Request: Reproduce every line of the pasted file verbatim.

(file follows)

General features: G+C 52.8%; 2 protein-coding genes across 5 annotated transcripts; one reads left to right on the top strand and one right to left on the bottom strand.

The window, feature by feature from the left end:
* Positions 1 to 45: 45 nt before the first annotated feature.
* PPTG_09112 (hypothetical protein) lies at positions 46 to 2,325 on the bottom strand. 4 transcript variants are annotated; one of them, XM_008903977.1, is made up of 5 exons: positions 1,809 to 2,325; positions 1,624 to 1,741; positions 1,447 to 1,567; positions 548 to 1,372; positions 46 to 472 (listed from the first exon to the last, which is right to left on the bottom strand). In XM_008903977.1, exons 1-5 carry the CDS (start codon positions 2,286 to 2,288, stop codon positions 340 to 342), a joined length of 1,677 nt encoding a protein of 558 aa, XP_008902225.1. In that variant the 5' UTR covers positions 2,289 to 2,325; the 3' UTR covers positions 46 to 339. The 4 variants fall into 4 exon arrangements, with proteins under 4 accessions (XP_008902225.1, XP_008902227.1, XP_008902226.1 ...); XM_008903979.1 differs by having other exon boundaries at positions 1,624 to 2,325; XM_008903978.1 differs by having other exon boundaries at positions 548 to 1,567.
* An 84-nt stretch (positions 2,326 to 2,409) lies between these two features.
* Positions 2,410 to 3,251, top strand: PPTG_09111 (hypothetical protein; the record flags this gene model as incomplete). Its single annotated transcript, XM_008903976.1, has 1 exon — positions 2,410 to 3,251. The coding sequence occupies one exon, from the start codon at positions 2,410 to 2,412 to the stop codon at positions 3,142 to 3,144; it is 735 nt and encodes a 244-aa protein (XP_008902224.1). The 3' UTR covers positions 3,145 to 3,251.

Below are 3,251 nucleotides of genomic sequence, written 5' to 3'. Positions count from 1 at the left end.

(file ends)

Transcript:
General features: G+C 52.8%; 2 protein-coding genes across 5 annotated transcripts; one reads left to right on the top strand and one right to left on the bottom strand.

The window, feature by feature from the left end:
* Positions 1 to 45: 45 nt before the first annotated feature.
* PPTG_09112 (hypothetical protein) lies at positions 46 to 2,325 on the bottom strand. 4 transcript variants are annotated; one of them, XM_008903977.1, is made up of 5 exons: positions 1,809 to 2,325; positions 1,624 to 1,741; positions 1,447 to 1,567; positions 548 to 1,372; positions 46 to 472 (listed from the first exon to the last, which is right to left on the bottom strand). In XM_008903977.1, exons 1-5 carry the CDS (start codon positions 2,286 to 2,288, stop codon positions 340 to 342), a joined length of 1,677 nt encoding a protein of 558 aa, XP_008902225.1. In that variant the 5' UTR covers positions 2,289 to 2,325; the 3' UTR covers positions 46 to 339. The 4 variants fall into 4 exon arrangements, with proteins under 4 accessions (XP_008902225.1, XP_008902227.1, XP_008902226.1 ...); XM_008903979.1 differs by having other exon boundaries at positions 1,624 to 2,325; XM_008903978.1 differs by having other exon boundaries at positions 548 to 1,567.
* An 84-nt stretch (positions 2,326 to 2,409) lies between these two features.
* Positions 2,410 to 3,251, top strand: PPTG_09111 (hypothetical protein; the record flags this gene model as incomplete). Its single annotated transcript, XM_008903976.1, has 1 exon — positions 2,410 to 3,251. The coding sequence occupies one exon, from the start codon at positions 2,410 to 2,412 to the stop codon at positions 3,142 to 3,144; it is 735 nt and encodes a 244-aa protein (XP_008902224.1). The 3' UTR covers positions 3,145 to 3,251.

Below are 3,251 nucleotides of genomic sequence, written 5' to 3'. Positions count from 1 at the left end.